February 08, 2013
And 60% of this rise has happened since 2011, it says. By contrast, the number of employees has fallen by 434,000 between 2008 and 2012.
The increase in self-employment took place across all parts of the UK, with the exception of Northern Ireland, where the number of self-employed workers decreased.
The ONS also reports that in the same period, there was an increase of 431,000 in the number of self-employed people who worked on their own or with a partner, but a drop of 66,000 in the number of self-employed workers who had employees working for them.
The ONS report also reveals that self-employed people work longer hours than employees — on average 38 hours a week compared with 36 for employees. Self-employed workers tend to be older than employees and are more likely to be male — in 2012, the average age of the 4.2 million self-employed was 47 and 70% of them were men.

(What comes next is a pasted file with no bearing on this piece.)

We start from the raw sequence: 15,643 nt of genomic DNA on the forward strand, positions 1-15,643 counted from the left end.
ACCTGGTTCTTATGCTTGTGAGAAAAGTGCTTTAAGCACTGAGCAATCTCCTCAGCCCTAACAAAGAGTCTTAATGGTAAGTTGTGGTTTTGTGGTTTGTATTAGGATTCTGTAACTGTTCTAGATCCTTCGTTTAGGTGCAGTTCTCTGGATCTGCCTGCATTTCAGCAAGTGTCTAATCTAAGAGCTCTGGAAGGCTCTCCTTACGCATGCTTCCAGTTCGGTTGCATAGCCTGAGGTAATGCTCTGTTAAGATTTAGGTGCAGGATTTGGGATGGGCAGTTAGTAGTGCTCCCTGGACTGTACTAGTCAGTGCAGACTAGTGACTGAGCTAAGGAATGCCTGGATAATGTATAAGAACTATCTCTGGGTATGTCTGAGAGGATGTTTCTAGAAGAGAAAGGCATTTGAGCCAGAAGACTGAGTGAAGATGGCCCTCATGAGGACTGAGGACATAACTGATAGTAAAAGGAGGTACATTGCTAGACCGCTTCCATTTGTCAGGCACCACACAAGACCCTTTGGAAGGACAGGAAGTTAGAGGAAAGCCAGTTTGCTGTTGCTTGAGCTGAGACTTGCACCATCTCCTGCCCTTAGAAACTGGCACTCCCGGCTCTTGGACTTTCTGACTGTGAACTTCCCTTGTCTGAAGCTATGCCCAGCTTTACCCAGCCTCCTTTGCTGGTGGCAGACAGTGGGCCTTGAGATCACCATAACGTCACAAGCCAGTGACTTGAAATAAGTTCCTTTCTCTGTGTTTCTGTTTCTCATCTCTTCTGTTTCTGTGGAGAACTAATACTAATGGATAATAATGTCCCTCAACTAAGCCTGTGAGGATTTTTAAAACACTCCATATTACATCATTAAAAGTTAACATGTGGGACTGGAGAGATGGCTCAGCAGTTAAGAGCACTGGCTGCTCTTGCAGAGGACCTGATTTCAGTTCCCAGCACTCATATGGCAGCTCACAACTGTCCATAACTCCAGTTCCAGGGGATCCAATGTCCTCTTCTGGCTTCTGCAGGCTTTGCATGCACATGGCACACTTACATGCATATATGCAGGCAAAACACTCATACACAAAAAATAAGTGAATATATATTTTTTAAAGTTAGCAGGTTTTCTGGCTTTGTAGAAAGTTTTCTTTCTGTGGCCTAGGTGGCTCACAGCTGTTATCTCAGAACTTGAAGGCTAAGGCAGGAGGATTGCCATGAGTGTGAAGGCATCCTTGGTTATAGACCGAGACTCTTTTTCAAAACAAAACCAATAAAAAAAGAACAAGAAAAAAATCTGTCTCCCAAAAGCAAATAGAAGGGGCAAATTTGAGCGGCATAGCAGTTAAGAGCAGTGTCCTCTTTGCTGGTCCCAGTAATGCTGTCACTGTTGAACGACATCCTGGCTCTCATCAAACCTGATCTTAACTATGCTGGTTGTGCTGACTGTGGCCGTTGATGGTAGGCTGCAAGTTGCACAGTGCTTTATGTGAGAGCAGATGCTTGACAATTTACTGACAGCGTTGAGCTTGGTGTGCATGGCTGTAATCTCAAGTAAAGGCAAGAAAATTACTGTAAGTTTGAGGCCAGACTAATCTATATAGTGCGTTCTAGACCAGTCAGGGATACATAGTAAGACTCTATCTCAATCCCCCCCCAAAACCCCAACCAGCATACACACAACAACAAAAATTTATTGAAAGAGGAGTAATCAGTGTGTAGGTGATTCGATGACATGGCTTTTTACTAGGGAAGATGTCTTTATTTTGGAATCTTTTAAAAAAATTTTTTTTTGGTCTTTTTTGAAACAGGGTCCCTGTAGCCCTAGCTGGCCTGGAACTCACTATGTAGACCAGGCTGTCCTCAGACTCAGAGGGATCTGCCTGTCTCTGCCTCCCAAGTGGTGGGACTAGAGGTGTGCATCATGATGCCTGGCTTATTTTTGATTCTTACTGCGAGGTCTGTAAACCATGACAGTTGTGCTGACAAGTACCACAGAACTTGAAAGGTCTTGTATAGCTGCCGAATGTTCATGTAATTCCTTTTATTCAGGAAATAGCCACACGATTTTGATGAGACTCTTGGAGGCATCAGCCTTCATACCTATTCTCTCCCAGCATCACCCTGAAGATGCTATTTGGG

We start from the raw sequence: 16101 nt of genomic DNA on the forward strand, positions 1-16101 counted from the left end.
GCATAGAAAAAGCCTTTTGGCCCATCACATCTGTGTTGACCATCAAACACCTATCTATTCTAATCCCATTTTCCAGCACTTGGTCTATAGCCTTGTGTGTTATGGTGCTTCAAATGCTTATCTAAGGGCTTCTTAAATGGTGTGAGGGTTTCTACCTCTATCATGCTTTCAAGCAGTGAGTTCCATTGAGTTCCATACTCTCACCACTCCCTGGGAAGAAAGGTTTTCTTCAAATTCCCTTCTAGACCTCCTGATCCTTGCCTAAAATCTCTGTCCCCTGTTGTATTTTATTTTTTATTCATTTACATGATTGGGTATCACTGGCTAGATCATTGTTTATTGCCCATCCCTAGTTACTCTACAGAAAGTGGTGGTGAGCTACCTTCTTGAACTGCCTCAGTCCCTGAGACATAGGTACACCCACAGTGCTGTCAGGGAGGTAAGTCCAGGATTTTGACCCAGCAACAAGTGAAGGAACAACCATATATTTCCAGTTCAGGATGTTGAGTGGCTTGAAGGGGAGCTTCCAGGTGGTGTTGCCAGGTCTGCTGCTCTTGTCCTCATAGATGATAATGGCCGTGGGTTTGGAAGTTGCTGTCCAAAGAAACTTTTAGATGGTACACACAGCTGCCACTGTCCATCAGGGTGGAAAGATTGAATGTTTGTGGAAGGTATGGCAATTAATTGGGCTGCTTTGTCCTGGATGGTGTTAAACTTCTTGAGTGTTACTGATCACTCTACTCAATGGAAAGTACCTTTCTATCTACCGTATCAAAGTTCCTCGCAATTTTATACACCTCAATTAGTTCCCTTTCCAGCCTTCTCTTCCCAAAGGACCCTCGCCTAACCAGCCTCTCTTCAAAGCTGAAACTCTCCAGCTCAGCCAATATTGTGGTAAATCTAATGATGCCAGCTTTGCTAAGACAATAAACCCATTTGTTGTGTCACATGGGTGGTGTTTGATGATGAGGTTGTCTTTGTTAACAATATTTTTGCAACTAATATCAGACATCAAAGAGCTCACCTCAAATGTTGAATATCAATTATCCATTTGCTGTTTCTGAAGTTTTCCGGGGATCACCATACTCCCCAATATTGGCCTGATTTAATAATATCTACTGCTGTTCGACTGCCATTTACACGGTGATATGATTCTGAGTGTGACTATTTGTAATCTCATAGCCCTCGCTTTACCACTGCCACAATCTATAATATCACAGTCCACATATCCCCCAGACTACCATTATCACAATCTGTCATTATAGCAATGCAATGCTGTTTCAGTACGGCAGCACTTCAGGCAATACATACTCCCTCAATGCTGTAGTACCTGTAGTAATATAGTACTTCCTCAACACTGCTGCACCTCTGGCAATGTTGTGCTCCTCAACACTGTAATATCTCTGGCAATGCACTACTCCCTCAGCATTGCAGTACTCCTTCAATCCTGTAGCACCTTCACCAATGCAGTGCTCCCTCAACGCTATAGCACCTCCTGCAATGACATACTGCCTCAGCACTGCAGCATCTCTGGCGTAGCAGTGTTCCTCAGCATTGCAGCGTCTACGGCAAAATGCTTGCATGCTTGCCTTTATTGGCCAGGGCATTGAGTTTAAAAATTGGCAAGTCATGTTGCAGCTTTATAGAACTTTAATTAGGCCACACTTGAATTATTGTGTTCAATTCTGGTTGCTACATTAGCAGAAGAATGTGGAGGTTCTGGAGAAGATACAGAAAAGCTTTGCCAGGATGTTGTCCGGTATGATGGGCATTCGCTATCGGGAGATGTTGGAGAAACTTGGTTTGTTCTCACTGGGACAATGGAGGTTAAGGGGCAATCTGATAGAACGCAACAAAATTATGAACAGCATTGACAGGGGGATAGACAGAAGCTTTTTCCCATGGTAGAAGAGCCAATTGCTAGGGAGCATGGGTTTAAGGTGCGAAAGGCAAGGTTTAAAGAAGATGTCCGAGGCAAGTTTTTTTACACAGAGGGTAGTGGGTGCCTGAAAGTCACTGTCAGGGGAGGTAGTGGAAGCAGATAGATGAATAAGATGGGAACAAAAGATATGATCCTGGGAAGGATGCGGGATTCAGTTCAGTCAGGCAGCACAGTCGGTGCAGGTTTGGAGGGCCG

The four most common occupations for self-employment are taxi drivers, carpenters and joiners, “other” construction trades and farmers. The ONS has produced a video presentation about the statistics that can be viewed on YouTube.
However, there are concerns that these figures indicate that the UK economy is in worse shape than employment figures have suggested.
Frances O’Grady, TUC general secretary, said: “Self-employment is normally a very small part of the workforce so the fact that it’s been outstripping employee job growth shows that the UK labour market is far weaker than headlines suggest. There may be perfectly good reasons for being self-employed but it would be naive to think that all these workers are really budding entrepreneurs.”